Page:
The best way to prevent periodontal disease in your dog is by providing it with the best diet; raw meaty bones and raw pet food. When your pet is gnawing on a raw bone, they have to chew through the meat and bone which helps scrape off the plaque on its teeth. In addition, raw meat has live enzymes that destroy the dangerous bacteria which build up on your pet’s gums. Chewing on a bone provides your dog with an outlet for their natural species-appropriate behavior.  It releases calming endorphins and exercises your dog’s jaws, neck, and shoulders.

Raw diets are a natural dental abrasive, that effectively acts as a toothbrush when your pet is eating. Raw diest are also rich sources of minerals, calcium, phosphorus, and protein. Raw pet foods contain natural live enzymes as well as “good” bacteria which help prevent plaque and tartar buildup. Raw and barf diets also provide a suitable habitat for your pet’s healthy oral microbiome.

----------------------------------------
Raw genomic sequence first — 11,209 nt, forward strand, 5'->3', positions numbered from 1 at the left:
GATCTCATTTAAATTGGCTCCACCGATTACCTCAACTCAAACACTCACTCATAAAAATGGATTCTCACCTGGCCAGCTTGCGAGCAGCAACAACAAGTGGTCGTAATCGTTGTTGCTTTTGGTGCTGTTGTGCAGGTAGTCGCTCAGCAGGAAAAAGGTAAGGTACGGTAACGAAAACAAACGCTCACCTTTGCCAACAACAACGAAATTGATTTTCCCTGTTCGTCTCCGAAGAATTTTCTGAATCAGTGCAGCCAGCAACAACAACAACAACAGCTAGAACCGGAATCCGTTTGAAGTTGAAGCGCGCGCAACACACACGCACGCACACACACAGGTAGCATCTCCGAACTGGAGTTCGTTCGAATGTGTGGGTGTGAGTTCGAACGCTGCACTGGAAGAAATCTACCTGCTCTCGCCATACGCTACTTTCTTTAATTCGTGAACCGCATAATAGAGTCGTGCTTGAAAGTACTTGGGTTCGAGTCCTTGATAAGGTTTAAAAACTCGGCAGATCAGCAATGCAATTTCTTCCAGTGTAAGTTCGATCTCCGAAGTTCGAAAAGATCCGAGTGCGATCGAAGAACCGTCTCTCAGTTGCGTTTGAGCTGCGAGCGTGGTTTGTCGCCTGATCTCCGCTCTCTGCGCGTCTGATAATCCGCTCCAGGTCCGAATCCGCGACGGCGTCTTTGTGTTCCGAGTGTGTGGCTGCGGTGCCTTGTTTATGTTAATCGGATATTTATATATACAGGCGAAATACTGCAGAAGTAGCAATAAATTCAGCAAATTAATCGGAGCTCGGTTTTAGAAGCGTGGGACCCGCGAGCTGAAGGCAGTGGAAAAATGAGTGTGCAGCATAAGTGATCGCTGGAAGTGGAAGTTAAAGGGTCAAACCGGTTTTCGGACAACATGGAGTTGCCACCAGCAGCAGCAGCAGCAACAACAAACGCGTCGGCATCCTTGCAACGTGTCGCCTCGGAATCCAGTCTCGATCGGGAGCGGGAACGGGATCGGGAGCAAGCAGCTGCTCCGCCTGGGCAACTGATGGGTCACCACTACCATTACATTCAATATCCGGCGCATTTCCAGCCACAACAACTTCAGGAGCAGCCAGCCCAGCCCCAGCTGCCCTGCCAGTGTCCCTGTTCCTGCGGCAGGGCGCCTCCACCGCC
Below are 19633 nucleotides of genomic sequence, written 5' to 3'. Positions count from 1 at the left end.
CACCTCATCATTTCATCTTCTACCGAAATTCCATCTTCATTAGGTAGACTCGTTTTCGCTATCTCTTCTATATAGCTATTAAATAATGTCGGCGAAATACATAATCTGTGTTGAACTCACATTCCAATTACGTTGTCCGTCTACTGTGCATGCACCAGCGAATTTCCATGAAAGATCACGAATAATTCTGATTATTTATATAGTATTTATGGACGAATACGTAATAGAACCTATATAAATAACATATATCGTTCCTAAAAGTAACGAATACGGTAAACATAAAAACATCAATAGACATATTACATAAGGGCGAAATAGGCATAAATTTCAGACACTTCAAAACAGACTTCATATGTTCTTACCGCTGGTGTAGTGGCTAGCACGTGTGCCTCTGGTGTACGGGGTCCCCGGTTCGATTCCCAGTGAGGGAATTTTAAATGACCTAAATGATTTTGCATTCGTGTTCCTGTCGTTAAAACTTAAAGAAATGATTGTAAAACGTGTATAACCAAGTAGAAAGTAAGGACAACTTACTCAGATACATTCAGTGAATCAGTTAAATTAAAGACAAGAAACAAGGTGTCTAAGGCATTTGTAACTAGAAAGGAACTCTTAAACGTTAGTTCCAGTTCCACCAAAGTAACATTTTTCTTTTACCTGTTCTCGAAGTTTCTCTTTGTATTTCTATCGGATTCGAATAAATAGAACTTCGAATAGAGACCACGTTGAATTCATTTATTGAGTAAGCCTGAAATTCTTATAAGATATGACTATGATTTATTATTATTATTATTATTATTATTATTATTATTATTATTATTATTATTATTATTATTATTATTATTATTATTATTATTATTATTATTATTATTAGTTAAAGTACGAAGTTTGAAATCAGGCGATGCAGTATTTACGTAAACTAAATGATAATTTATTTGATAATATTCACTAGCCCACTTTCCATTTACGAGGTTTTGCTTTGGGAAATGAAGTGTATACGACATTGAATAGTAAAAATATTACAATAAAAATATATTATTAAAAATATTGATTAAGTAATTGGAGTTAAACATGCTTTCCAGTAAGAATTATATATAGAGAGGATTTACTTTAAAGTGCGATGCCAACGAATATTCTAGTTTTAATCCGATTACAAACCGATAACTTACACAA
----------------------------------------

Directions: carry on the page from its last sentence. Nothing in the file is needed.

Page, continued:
Final Thoughts

Professional dental cleaning under anesthesia has become quite common and can be attributed to starch laden diets and kibble. In fact, a recent study shows that raw fed dogs showed signs of dental diseases when fed with kibble for only 17 days. You can avoid this by ensuring that you provide raw meaty bones and a natural diet to your pets.


Diarrhea is quite a common canine affliction as your pet will put almost anything in its mouth. This problem is a symptom of gastrointestinal issues and is characterized by loose, frequent stools which may be accompanied by abdominal pain and lethargy. Diarrhea varies in duration, intensity, and frequency from one dog to another.